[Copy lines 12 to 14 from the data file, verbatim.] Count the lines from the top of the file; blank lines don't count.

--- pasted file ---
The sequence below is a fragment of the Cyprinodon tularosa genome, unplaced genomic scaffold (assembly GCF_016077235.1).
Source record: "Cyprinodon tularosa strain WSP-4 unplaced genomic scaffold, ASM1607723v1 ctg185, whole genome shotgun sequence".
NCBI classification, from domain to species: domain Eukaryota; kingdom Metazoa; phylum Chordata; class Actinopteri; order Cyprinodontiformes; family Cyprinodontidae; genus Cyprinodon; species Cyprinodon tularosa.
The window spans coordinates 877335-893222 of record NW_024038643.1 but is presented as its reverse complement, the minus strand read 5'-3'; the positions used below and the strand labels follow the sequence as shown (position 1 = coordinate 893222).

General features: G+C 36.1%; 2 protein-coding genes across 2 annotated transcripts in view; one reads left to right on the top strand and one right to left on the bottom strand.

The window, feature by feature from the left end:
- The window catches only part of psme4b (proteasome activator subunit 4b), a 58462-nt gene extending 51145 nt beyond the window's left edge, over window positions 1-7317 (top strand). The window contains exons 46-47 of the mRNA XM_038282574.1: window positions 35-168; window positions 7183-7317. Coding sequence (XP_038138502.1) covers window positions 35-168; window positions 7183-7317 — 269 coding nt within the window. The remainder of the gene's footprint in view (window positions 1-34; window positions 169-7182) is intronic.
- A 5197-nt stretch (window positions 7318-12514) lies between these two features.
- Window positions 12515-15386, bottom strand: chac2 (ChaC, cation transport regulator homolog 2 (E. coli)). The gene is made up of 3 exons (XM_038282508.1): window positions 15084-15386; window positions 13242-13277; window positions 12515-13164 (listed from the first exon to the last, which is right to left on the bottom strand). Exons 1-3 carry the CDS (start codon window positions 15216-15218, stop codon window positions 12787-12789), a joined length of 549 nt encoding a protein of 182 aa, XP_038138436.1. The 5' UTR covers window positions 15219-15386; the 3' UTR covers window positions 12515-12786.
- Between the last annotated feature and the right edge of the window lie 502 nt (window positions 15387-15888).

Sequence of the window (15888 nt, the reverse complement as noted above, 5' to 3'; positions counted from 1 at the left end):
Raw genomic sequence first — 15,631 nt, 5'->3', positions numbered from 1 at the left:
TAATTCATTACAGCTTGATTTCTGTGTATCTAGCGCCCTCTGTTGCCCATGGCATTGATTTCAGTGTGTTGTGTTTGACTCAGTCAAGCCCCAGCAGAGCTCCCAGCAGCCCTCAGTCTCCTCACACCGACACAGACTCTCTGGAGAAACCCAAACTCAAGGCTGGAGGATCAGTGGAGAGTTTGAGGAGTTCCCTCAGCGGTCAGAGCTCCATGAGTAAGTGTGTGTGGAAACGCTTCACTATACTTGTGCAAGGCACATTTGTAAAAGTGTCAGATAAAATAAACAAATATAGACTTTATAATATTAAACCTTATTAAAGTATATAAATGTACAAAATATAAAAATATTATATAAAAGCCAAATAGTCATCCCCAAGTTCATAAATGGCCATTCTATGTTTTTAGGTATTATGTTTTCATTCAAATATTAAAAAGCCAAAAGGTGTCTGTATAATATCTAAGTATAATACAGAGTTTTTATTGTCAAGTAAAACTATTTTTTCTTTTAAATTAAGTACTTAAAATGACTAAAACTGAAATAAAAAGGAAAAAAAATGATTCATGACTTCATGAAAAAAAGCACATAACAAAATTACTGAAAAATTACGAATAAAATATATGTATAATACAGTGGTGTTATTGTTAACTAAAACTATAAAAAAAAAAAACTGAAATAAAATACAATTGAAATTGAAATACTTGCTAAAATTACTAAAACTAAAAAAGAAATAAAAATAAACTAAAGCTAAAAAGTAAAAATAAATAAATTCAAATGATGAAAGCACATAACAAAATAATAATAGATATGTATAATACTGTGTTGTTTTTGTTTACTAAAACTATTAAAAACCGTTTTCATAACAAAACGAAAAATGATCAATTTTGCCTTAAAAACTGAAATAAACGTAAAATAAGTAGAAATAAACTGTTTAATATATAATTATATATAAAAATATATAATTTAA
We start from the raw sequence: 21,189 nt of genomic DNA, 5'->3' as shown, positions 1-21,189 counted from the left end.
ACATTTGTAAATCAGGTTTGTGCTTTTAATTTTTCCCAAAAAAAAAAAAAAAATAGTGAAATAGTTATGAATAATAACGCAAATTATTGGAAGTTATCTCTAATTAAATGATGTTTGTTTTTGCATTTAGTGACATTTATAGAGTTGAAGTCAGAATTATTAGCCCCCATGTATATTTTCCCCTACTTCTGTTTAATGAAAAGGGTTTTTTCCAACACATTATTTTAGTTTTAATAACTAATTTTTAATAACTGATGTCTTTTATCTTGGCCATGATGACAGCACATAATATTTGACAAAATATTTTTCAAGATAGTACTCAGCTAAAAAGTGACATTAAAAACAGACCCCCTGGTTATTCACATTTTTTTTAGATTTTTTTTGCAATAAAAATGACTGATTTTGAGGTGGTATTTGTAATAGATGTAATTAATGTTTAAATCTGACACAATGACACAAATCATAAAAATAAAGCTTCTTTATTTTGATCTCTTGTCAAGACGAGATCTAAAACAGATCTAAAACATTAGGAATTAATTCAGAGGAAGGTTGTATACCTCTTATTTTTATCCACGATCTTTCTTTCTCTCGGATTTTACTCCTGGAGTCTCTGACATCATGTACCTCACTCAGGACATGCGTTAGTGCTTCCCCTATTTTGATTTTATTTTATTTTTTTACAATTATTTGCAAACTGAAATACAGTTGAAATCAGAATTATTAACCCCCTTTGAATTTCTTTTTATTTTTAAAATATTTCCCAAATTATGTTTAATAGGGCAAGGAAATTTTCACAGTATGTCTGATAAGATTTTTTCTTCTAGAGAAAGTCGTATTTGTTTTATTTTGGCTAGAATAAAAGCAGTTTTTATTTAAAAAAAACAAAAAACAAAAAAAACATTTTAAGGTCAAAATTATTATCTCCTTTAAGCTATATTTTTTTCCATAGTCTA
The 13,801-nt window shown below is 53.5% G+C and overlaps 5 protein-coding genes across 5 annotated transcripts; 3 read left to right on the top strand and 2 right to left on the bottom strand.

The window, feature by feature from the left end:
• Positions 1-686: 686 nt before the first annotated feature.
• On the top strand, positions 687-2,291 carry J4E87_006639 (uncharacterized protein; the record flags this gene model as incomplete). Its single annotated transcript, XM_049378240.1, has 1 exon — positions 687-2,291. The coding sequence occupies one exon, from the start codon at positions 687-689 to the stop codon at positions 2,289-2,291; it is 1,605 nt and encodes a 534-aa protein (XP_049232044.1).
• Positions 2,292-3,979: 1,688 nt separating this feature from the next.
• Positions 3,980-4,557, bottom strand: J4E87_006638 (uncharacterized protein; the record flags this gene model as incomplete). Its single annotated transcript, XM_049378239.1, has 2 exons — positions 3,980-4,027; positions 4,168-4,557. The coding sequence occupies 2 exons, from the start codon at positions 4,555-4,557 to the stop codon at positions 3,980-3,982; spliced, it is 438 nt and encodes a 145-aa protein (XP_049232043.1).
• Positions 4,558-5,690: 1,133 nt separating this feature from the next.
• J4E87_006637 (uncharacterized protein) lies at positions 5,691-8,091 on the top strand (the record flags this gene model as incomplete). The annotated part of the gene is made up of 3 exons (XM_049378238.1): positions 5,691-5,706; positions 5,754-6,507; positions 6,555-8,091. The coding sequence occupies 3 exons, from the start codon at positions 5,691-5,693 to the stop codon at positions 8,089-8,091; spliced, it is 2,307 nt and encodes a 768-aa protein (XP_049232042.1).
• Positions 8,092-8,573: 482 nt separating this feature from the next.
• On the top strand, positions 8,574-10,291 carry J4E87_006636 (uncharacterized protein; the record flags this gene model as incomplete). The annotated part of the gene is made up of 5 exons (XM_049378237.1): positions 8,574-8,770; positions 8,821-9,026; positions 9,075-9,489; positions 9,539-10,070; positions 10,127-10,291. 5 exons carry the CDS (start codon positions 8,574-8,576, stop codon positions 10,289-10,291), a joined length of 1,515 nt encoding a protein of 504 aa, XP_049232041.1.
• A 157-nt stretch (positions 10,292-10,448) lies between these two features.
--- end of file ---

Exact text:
Raw genomic sequence first — 15,631 nt, 5'->3', positions numbered from 1 at the left:
TAATTCATTACAGCTTGATTTCTGTGTATCTAGCGCCCTCTGTTGCCCATGGCATTGATTTCAGTGTGTTGTGTTTGACTCAGTCAAGCCCCAGCAGAGCTCCCAGCAGCCCTCAGTCTCCTCACACCGACACAGACTCTCTGGAGAAACCCAAACTCAAGGCTGGAGGATCAGTGGAGAGTTTGAGGAGTTCCCTCAGCGGTCAGAGCTCCATGAGTAAGTGTGTGTGGAAACGCTTCACTATACTTGTGCAAGGCACATTTGTAAAAGTGTCAGATAAAATAAACAAATATAGACTTTATAATATTAAACCTTATTAAAGTATATAAATGTACAAAATATAAAAATATTATATAAAAGCCAAATAGTCATCCCCAAGTTCATAAATGGCCATTCTATGTTTTTAGGTATTATGTTTTCATTCAAATATTAAAAAGCCAAAAGGTGTCTGTATAATATCTAAGTATAATACAGAGTTTTTATTGTCAAGTAAAACTATTTTTTCTTTTAAATTAAGTACTTAAAATGACTAAAACTGAAATAAAAAGGAAAAAAAATGATTCATGACTTCATGAAAAAAAGCACATAACAAAATTACTGAAAAATTACGAATAAAATATATGTATAATACAGTGGTGTTATTGTTAACTAAAACTATAAAAAAAAAAAACTGAAATAAAATACAATTGAAATTGAAATACTTGCTAAAATTACTAAAACTAAAAAAGAAATAAAAATAAACTAAAGCTAAAAAGTAAAAATAAATAAATTCAAATGATGAAAGCACATAACAAAATAATAATAGATATGTATAATACTGTGTTGTTTTTGTTTACTAAAACTATTAAAAACCGTTTTCATAACAAAACGAAAAATGATCAATTTTGCCTTAAAAACTGAAATAAACGTAAAATAAGTAGAAATAAACTGTTTAATATATAATTATATATAAAAATATATAATTTAA
We start from the raw sequence: 21,189 nt of genomic DNA, 5'->3' as shown, positions 1-21,189 counted from the left end.